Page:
About the Journal

Focus and Scope

The mission of the SCG journal is to present, both to academics and professionals, Accounting as a necessary tool in an increasingly interconnected and diverse environment, helping society in the various social, ecological, distributive, and allocation challenges that may arise.

The research areas include, not exclusively, the following items:

Management Accounting and Costs

  • Design and use of processes and accounting information as a tool for organizational development and its control systems.
  • Cost analysis and management.
  • Analysis of the life cycle of organizations and their management control strategies.
  • Budget, incentives, performance evaluation, divisional accounting, application of other management accounting tools.
  • Controllership in public, private, and third sector entities.
  • Theories applied to management and cost accounting, such as institutional theory, contracts, agency, contingency, structuring, entrepreneurship, resources-based view, among other theoretical aspects.

Accounting, Strategy and Management

  • The role of accounting information and its processes in business evaluation and business strategies;
  • The contribution of accounting practices to the emergence, maintenance, and transformation of organizations;
  • The role of accounting in the development of new forms of public and private organizations and institutions;

Financial Accounting and Auditing and Finance

  • The relevance of accounting information in corporate decisions and in relationships with various organizations’ stakeholders;
  • Behavioral studies and accounting practices;
  • The relationship between accounting and auditing in the accountability of the various stakeholders in public and private organizations, and in solving ethical dilemmas and promoting social justice;
  • The roles and practices of auditing, auditing firms, and auditors in corporate decisions and organizational and social assessments;
  • Accounting regulation, its challenges, developments, and impacts;

Finance and Capital Markets

  • The role of accounting in the capital formation process, including its impact on financial markets (national and international);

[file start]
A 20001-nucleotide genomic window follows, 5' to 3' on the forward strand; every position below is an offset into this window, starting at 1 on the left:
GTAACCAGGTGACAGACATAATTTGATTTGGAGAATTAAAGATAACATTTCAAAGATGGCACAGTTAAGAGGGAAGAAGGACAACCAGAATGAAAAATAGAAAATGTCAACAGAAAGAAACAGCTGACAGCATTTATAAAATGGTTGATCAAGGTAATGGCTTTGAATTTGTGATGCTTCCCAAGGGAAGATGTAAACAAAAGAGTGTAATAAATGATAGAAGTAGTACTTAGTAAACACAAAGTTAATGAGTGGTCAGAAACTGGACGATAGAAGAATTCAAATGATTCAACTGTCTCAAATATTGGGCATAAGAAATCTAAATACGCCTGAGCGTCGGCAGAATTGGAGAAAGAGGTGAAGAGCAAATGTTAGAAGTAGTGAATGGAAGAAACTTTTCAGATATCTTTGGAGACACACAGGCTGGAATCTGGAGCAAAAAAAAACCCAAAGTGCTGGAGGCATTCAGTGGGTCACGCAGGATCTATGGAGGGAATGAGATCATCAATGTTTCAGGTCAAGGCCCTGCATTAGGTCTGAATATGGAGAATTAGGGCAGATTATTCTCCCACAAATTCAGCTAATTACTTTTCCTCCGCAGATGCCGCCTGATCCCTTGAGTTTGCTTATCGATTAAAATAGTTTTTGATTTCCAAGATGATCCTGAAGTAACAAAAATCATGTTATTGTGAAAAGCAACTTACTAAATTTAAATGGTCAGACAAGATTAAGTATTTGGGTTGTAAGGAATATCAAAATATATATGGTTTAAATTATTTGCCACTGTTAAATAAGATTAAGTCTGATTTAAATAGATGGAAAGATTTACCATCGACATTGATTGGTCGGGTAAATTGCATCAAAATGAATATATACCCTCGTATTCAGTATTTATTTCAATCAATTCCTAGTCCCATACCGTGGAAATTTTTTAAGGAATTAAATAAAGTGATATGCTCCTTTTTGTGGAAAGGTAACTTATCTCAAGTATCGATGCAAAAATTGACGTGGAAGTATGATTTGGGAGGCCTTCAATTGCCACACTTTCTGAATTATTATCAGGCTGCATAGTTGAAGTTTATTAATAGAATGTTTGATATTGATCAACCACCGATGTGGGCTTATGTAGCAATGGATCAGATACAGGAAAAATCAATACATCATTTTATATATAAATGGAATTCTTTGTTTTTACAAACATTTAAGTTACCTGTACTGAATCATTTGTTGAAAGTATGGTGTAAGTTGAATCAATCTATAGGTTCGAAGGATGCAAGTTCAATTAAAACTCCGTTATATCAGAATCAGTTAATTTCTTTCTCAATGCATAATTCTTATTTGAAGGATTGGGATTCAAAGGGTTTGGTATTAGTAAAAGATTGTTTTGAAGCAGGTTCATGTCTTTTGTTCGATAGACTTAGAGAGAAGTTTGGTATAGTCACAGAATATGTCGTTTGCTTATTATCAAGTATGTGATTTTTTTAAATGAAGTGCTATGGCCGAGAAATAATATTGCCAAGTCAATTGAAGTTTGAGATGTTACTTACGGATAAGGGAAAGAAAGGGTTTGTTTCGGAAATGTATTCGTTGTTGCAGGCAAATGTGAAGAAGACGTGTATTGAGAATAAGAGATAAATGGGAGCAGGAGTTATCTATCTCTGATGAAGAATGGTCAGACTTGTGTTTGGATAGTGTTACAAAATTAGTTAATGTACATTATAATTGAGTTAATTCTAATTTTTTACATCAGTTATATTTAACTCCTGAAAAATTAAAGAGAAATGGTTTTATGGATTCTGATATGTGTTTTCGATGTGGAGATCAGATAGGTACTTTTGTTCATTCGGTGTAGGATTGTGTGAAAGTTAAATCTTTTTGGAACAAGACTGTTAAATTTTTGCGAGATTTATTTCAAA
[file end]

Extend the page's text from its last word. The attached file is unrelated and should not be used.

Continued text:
• The importance of accounting in investment decision-making, ensuring the integrity of the capital market, and managing investors' risk;
  • The impact of accounting on the economy’s pricing of assets and the issuance of corporate debt.

 Accounting and Public Finance

  • Accounting information, its processes and communication, and its impact on political and economic decisions of the various actors that make up organized society;
  • The role of accounting in the development of public services by governmental entities and the third sector, at different levels (local, national, and transnational);

Environmental Accounting - Sustainability - Social Reports

  • Corporate Social Responsibility, its actors, processes and interrelationships as necessary elements for sustainable development;
  • Environmental accounting and its role in sustainable development and environmental management;
  • Financial, social, and environmental impacts of sustainable development policies;
  • Accounting, trading, and carbon credit markets.

Accounting education and research

  • Accounting teaching and its challenges, from the curricular structure to the quality of education and its methods;
  • The use of new technologies in teaching;
  • Educational challenges in the area involving inclusion, choice, and permanence in courses;
  • Teaching and training for undergraduate courses;
  • Teacher training in postgraduate accounting courses;
  • Analysis of academic production in accounting and discussion of new research fronts.

Accounting Profession

  • The role of accounting information in establishing democratic relationships in the work environment, and in organizations’ staff management;